Imaginatium 10 - Pretend Atom

As you can see the Imaginatium 10 cannot hope to hold together and is slowly coming apart. In reality this occurs nearly instantly. Many think of an atom as being split, but it actually ungulates apart. This atom is undergoing nuclear fission!!! It is becoming two or more pieces!!!

Fission!

Fission!

After the split the nucleus forms into two more stable atoms of Notmuchleftium 4. Sorry about the funny names. Note that each Notmuchleftium 4 has the same number of protons and electrons and the same number of neutrons and protons. These two atoms are VERY stable. The extra energy is released as radiation. The two extra neutrons will fly away with some of that energy in the form of kinetic energy. These little bit are sometimes called fission fragments. They may be captured by other atoms and start a chain reaction or just fly away. The spare electron will fly away as well as Beta radiation. Often a photon of energy is launched in some direction. These are called gamma rays or x-rays depending on their energy. This spare energy can be used to heat water in nuclear power plants (the water turns steam turbines which produce power) or other purposes.

Fission Fragments and Products

Fission Fragments and Products

But what about fusion???!!!

Nuclear Fusion Chart Image

Nuclear Fusion Chart Image

Well we have seen that fission occurs when an atom is made unstable and comes apart. The difference between the first atom and the product atoms is energy available for power plants, etc. Nuclear fusion is the opposite… really… You take two seemingly simple atoms, such as Hydrogen, and squish them together to create a new atom, which is larger. The difference is released as energy. Below is a chart showing this. PLEASE NOTE: This chart shows protons and neutrons as bundles of smaller particles called Quarks. This is because they really are made from these quarks. Don’t be thrown off!!!

Types of Radiation

Types of Radiation

Here is a chart of some of the forms of radiation produced by atoms.

3 Comments

  1. tom says:

    I normally am much more interested in fusion that fission and I may have explained fission more than fusion to componsait for my normally fusion-biased posts…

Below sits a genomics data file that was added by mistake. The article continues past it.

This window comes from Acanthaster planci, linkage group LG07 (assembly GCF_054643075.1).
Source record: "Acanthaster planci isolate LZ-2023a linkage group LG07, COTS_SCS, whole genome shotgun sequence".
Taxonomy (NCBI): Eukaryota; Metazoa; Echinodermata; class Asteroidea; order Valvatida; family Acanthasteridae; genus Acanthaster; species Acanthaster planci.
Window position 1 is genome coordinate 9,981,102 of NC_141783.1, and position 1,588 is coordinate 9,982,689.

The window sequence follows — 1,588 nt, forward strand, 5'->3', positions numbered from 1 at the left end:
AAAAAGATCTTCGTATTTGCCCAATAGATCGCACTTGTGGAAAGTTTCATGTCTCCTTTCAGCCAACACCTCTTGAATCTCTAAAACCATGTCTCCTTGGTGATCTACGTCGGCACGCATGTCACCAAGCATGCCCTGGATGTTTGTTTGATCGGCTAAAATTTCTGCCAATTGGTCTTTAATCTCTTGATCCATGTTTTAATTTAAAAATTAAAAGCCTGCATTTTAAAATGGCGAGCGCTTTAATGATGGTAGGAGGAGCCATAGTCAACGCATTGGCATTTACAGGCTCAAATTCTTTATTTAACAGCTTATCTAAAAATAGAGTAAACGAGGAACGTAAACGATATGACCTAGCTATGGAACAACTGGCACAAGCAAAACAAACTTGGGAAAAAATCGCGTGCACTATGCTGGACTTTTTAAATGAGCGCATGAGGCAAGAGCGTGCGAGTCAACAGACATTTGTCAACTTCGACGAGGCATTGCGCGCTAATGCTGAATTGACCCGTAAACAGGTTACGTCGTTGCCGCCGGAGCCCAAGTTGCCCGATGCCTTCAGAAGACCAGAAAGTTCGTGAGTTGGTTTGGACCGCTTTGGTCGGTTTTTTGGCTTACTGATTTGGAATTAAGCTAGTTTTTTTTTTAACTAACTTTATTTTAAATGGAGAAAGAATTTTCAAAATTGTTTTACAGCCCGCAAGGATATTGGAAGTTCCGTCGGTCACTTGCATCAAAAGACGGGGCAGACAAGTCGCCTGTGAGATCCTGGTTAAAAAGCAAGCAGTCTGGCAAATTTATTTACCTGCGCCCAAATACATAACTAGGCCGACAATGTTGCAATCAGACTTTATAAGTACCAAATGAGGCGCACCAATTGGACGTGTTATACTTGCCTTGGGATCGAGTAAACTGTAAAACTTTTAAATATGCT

Perhaps I will post more about fusion later.

  2. vicky says:

    You actually make it seem so easy with your presentation but I find this matter to be really something which I think I would never understand. It seems too complicated and extremely broad for me. I am looking forward for your next post, I’ll try to get the hang of it!

  3. tom says:

    This is correct. Nuclear plants use masses of fissile material in low concentrations, called Sub-Critical Masses. A nuclear mass can come in three forms of size:

    Sub Critical – Fission must generally be induced externaly, e.g. a beam of neutrons. Natural uranium falls into this catagory, having too little fissile U235 to do anything. The most enriched versions of sub-critical masses are used in nuclear plants. Perhaps 4% U235 to 96% U238
    Critical – Fission can be spontanteous, but usually comes from external sources. Reflecting neutrons into such a mass can cause radical neutron flux (i.e. criticallity incedent). This is what a nuclear weapon uses for a core, to be safe. Rapidly compressing such a core creates a quick super critical mass.
    super Critical – This is a mass so dense, unnaturally so, that it reflects and reacts with it’s own neutrons and goes Pop! A critical mass, compressed many times, becomes super critical.

    As for Fusion, there really isn’t the same idea. Fusion requires heat (kenetic energy) and a light nuclei.